The two-story seafood and Mexican restaurant has a primary dining area with an attached outdoor patio, decorated with blue, green and yellow lights at ground level. The second floor is an outdoor bar where guests can sip on their mezcal and watch the sunset. Here, the modern, coastal atmosphere is strong, but the excess in dining traffic is mostly due to the authentic Baja cuisine.
Elio Mendoza was hired as Pueblo’s new executive chef two months ago and has been working hard to make sure guests’ taste buds receive the same spicy and saucy thrill as when they were on get-away trips in Cabos or Cancun.
“People come back from those vacations and they expect to have a place that serves that kind of food,” said Mendoza. “The goal is to make it 100 percent authentic. As soon as I came in [to Pueblo] I just started changing all the ingredients, all the produce. I think we’re at 90 percent authentic now. We’re all doing a great job in the kitchen to make it happen.”
Courtney, who has been a server at Pueblo since last May, added: “We got a lot busier when Elio came. The food became more approachable and people are just so impressed by the dishes.”
Mendoza first started as a prep cook at age 19 at a hotel’s restaurant in Tijuana. He says he “peeled potatoes, washed dishes… everything they didn’t want to do.” But Mendoza’s 23-year-long love affair with food first began at home.
“Since I have memory, I remember my mom cooking in the house,” said Mendoza. “Every Sunday in my house was like a big party. As soon as I wake up, I see that big table full of food. That’s when I remember thinking, ‘This will be my career.’”
That passion-driven career has taken Mendoza and his family around the world, allowing them to see what rich tastes other cultures have to offer. Right before he was hired at Pueblo, Mendoza returned from a trip to Yantai where he cooked at an intercultural exchange between Mexico and China. The chef also attended a food fair in Colombia a couple of years ago to cook and give a presentation on the President cheese brand.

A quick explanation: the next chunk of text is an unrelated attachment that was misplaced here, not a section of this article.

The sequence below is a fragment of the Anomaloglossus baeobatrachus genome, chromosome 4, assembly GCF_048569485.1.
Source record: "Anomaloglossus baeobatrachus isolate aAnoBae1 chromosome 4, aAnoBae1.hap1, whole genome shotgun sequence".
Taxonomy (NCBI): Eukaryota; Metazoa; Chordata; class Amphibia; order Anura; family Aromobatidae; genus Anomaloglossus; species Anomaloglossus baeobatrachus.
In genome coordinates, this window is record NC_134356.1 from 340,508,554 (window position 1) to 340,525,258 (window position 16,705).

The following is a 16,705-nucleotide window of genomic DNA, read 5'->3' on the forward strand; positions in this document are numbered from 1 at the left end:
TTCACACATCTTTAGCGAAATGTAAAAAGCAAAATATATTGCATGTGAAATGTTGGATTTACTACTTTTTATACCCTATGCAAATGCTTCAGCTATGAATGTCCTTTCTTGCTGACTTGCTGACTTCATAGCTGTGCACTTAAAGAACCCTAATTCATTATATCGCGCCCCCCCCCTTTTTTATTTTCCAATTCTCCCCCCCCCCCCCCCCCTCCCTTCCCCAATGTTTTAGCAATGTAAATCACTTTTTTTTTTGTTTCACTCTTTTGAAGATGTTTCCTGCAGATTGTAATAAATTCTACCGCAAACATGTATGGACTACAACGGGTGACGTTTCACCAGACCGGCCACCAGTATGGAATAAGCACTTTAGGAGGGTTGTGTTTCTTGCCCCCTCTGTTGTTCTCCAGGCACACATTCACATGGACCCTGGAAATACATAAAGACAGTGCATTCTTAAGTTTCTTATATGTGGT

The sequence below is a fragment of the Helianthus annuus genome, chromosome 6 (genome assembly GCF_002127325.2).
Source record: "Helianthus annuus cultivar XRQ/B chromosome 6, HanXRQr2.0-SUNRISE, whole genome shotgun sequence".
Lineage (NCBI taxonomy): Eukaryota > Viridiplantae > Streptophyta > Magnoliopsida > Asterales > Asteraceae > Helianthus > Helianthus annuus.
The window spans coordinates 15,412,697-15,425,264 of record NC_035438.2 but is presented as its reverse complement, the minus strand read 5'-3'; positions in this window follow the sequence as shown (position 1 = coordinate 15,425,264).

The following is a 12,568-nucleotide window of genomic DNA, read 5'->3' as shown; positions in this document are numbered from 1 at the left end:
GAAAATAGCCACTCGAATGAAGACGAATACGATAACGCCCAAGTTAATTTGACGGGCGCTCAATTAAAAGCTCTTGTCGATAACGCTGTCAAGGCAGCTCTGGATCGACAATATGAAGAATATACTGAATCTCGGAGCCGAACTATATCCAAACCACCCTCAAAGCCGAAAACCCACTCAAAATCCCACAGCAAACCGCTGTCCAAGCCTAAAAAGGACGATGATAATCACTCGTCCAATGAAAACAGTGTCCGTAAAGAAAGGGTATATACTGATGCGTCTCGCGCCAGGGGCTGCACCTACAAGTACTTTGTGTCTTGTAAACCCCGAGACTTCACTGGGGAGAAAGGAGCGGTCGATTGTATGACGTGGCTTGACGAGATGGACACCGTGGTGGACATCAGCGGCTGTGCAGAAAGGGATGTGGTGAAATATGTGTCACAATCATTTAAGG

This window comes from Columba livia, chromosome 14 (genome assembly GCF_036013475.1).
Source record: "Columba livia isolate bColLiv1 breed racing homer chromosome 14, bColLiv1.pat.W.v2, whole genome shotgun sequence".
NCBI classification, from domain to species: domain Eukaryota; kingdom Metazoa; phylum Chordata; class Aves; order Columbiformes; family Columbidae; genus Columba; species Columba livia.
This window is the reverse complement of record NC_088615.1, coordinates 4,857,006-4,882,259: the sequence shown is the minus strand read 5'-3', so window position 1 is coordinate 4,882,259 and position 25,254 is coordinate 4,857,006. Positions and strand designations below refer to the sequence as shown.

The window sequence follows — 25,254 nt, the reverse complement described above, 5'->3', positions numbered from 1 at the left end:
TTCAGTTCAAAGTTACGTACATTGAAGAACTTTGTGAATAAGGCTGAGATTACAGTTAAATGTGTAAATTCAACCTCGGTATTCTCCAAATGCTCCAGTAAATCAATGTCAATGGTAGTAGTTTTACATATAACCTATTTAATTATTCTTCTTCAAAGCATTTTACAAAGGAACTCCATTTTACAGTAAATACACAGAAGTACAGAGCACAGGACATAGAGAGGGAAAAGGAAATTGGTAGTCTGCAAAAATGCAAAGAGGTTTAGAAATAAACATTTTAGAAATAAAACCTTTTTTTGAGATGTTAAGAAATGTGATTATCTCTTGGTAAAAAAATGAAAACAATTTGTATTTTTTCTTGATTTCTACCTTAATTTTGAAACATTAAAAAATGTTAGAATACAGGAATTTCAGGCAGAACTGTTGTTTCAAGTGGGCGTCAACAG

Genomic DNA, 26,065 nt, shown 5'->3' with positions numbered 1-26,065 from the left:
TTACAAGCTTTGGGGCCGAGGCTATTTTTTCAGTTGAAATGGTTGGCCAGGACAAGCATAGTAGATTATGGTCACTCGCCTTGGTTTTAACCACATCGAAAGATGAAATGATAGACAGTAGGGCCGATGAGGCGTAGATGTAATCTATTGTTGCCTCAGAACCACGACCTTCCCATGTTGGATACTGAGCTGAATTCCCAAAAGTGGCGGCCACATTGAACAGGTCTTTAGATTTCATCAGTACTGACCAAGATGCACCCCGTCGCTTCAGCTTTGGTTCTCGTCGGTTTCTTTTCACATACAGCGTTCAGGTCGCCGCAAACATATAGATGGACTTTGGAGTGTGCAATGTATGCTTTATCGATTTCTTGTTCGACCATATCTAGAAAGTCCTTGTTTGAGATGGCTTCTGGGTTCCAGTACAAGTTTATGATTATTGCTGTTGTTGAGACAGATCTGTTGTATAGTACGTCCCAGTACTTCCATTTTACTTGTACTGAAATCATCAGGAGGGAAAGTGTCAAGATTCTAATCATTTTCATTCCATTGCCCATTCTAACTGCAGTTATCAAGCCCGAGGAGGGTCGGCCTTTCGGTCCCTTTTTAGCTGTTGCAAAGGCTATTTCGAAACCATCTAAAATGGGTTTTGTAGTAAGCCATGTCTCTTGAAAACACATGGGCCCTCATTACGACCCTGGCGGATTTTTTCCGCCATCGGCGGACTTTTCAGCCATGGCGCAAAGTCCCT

Today, Mendoza and his wife, Linda, own a small restaurant in Tijuana called L’Pozzole, which serves homemade Italian and French cuisine, inspired by their various trips to Europe.
“I really love Italian culture and spent a lot of time cooking Italian cuisine because I fell in love with Italian food,” said Mendoza, who just spent two weeks cooking in Italy last April. “My roots are Mexican, but the cooking is really similar. They use a lot of tomato like us, as well as a lot of onions, and they use a lot of sauces like us. My first job in the U.S. was working for an Italian restaurant downtown on Fifth Avenue.”
Now, Mendoza is back to his roots, cooking the food that inspired him as a child. His most popular dishes are the salmon al pastor with pan seared salmon, grilled pineapple, avocado crema and pastor marinade, and the daily market fish fillet with bacon-wrapped red snapper fish with market vegetables and poblano sauce.
“I have a lot of customers that will try my food and say, ‘Oh, I already tried this in Mexico.’ And this is what I want people to think,” said Mendoza. “In this restaurant, you’ll find anything from really nice lobster or lamb, to a plate of enchiladas. I like to keep it traditional. I want to keep it real.”
Where: 877 Hornblend St.
Hours: Lunch 11:30 a.m.to 3:45 p.m. daily; dinner 4 to 9 p.m. Sundays-Thursdays,
4 to 10 p.m Fridays-Saturdays.
Info: pueblopb.com, 858-412-3312.